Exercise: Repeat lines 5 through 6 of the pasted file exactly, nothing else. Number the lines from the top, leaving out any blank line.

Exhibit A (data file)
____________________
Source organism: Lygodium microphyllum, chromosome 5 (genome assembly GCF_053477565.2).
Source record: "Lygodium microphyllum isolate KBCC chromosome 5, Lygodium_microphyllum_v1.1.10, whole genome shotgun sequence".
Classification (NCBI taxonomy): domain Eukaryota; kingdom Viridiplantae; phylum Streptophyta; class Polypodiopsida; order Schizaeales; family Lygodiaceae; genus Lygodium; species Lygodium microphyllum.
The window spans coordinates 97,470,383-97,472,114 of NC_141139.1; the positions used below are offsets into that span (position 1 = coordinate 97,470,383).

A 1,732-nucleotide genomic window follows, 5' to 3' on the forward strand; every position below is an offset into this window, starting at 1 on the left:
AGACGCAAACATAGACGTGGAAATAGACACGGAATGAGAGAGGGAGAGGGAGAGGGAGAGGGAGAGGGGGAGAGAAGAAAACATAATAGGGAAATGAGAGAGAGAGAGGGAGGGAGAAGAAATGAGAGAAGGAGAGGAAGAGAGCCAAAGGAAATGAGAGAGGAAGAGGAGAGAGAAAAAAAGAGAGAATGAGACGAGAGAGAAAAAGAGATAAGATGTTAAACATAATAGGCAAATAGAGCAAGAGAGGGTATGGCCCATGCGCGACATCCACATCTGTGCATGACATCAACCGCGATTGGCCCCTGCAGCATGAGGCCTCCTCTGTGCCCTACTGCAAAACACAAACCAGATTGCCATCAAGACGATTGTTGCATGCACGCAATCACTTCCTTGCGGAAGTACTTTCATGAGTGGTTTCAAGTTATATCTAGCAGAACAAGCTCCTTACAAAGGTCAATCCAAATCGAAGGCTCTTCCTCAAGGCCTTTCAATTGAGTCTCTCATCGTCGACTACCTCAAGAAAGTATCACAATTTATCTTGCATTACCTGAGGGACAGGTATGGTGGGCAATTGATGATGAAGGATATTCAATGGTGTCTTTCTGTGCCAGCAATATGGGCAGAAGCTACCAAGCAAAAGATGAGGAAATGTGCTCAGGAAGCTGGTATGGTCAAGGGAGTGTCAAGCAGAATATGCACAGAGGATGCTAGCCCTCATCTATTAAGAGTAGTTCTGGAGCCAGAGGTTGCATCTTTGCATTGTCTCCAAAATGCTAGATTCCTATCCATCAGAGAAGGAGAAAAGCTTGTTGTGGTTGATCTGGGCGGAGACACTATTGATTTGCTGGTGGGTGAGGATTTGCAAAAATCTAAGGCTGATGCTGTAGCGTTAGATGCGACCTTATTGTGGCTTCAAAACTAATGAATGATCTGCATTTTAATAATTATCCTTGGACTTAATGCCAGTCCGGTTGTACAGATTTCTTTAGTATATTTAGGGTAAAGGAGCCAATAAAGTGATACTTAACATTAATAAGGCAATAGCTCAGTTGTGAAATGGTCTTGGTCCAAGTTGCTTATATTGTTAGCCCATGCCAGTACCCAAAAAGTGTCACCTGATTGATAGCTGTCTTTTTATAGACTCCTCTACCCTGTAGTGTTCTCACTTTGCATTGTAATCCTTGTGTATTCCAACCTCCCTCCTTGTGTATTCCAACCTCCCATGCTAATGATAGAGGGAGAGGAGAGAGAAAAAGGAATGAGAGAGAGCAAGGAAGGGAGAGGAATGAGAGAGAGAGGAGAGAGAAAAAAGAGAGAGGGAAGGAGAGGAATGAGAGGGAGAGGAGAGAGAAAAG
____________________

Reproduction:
A 1,732-nucleotide genomic window follows, 5' to 3' on the forward strand; every position below is an offset into this window, starting at 1 on the left:
AGACGCAAACATAGACGTGGAAATAGACACGGAATGAGAGAGGGAGAGGGAGAGGGAGAGGGAGAGGGGGAGAGAAGAAAACATAATAGGGAAATGAGAGAGAGAGAGGGAGGGAGAAGAAATGAGAGAAGGAGAGGAAGAGAGCCAAAGGAAATGAGAGAGGAAGAGGAGAGAGAAAAAAAGAGAGAATGAGACGAGAGAGAAAAAGAGATAAGATGTTAAACATAATAGGCAAATAGAGCAAGAGAGGGTATGGCCCATGCGCGACATCCACATCTGTGCATGACATCAACCGCGATTGGCCCCTGCAGCATGAGGCCTCCTCTGTGCCCTACTGCAAAACACAAACCAGATTGCCATCAAGACGATTGTTGCATGCACGCAATCACTTCCTTGCGGAAGTACTTTCATGAGTGGTTTCAAGTTATATCTAGCAGAACAAGCTCCTTACAAAGGTCAATCCAAATCGAAGGCTCTTCCTCAAGGCCTTTCAATTGAGTCTCTCATCGTCGACTACCTCAAGAAAGTATCACAATTTATCTTGCATTACCTGAGGGACAGGTATGGTGGGCAATTGATGATGAAGGATATTCAATGGTGTCTTTCTGTGCCAGCAATATGGGCAGAAGCTACCAAGCAAAAGATGAGGAAATGTGCTCAGGAAGCTGGTATGGTCAAGGGAGTGTCAAGCAGAATATGCACAGAGGATGCTAGCCCTCATCTATTAAGAGTAGTTCTGGAGCCAGAGGTTGCATCTTTGCATTGTCTCCAAAATGCTAGATTCCTATCCATCAGAGAAGGAGAAAAGCTTGTTGTGGTTGATCTGGGCGGAGACACTATTGATTTGCTGGTGGGTGAGGATTTGCAAAAATCTAAGGCTGATGCTGTAGCGTTAGATGCGACCTTATTGTGGCTTCAAAACTAATGAATGATCTGCATTTTAATAATTATCCTTGGACTTAATGCCAGTCCGGTTGTACAGATTTCTTTAGTATATTTAGGGTAAAGGAGCCAATAAAGTGATACTTAACATTAATAAGGCAATAGCTCAGTTGTGAAATGGTCTTGGTCCAAGTTGCTTATATTGTTAGCCCATGCCAGTACCCAAAAAGTGTCACCTGATTGATAGCTGTCTTTTTATAGACTCCTCTACCCTGTAGTGTTCTCACTTTGCATTGTAATCCTTGTGTATTCCAACCTCCCTCCTTGTGTATTCCAACCTCCCATGCTAATGATAGAGGGAGAGGAGAGAGAAAAAGGAATGAGAGAGAGCAAGGAAGGGAGAGGAATGAGAGAGAGAGGAGAGAGAAAAAAGAGAGAGGGAAGGAGAGGAATGAGAGGGAGAGGAGAGAGAAAAG